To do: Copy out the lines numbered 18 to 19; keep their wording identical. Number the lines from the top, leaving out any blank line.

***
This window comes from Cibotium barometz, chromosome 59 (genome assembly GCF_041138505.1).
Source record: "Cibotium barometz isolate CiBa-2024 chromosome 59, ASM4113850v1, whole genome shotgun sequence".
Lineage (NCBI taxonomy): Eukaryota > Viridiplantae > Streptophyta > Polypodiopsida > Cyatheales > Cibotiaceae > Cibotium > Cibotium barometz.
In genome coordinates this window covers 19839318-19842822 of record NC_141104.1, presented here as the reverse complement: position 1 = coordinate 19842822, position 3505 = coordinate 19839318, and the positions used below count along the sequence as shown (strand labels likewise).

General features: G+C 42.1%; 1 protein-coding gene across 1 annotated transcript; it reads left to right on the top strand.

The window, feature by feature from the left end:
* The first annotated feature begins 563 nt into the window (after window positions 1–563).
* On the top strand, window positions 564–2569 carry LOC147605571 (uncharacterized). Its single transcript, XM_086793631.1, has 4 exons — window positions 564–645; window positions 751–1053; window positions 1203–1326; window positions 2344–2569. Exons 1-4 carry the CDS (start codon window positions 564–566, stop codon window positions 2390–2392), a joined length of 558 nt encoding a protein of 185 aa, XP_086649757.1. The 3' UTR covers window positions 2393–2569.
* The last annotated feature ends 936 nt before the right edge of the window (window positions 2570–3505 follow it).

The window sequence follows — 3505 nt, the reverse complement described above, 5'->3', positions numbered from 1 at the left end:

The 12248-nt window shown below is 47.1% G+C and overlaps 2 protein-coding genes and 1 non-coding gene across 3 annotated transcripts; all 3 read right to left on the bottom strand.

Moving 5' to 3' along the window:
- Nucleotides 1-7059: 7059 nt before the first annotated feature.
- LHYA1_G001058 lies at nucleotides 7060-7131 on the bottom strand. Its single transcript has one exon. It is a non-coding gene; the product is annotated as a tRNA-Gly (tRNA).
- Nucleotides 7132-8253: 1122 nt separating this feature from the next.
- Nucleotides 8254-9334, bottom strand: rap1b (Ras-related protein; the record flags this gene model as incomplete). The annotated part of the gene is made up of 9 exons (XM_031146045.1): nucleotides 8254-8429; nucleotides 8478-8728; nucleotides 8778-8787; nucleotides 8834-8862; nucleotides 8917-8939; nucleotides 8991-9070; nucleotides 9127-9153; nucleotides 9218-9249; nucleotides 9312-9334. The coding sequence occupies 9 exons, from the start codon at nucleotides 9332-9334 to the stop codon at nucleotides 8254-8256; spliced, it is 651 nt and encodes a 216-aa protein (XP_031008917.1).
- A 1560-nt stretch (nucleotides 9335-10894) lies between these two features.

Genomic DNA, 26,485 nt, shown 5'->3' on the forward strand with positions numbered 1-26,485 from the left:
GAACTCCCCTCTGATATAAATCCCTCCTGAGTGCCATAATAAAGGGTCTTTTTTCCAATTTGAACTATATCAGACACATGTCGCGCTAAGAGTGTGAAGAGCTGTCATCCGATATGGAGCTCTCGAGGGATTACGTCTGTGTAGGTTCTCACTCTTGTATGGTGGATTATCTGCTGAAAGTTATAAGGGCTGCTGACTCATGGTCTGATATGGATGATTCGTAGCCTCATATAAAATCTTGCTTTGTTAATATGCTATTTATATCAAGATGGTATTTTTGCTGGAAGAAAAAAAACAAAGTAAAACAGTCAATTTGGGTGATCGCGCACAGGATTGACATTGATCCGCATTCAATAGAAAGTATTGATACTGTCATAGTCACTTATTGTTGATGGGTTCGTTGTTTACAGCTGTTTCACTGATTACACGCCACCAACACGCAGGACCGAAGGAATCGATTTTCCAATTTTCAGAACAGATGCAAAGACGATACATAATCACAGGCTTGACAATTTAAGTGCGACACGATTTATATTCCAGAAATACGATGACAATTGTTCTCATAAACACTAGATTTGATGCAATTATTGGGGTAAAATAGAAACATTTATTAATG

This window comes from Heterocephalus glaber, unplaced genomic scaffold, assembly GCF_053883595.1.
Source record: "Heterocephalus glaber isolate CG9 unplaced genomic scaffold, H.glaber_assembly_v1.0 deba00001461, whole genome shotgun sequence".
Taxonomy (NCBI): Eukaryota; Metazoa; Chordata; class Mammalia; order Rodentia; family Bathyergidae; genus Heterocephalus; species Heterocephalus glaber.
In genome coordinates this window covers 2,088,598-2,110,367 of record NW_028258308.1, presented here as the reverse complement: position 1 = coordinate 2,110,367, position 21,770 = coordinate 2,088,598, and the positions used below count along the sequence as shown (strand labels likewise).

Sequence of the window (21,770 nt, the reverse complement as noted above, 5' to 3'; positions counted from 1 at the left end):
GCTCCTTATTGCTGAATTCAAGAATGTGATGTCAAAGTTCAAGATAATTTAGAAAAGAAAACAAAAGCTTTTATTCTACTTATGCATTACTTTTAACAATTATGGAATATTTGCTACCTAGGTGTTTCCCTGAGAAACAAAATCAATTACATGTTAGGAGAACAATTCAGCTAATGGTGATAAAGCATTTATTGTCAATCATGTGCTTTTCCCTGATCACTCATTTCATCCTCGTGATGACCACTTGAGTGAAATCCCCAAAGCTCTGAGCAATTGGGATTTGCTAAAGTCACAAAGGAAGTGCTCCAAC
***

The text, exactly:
Genomic DNA, 26,485 nt, shown 5'->3' on the forward strand with positions numbered 1-26,485 from the left:
GAACTCCCCTCTGATATAAATCCCTCCTGAGTGCCATAATAAAGGGTCTTTTTTCCAATTTGAACTATATCAGACACATGTCGCGCTAAGAGTGTGAAGAGCTGTCATCCGATATGGAGCTCTCGAGGGATTACGTCTGTGTAGGTTCTCACTCTTGTATGGTGGATTATCTGCTGAAAGTTATAAGGGCTGCTGACTCATGGTCTGATATGGATGATTCGTAGCCTCATATAAAATCTTGCTTTGTTAATATGCTATTTATATCAAGATGGTATTTTTGCTGGAAGAAAAAAAACAAAGTAAAACAGTCAATTTGGGTGATCGCGCACAGGATTGACATTGATCCGCATTCAATAGAAAGTATTGATACTGTCATAGTCACTTATTGTTGATGGGTTCGTTGTTTACAGCTGTTTCACTGATTACACGCCACCAACACGCAGGACCGAAGGAATCGATTTTCCAATTTTCAGAACAGATGCAAAGACGATACATAATCACAGGCTTGACAATTTAAGTGCGACACGATTTATATTCCAGAAATACGATGACAATTGTTCTCATAAACACTAGATTTGATGCAATTATTGGGGTAAAATAGAAACATTTATTAATG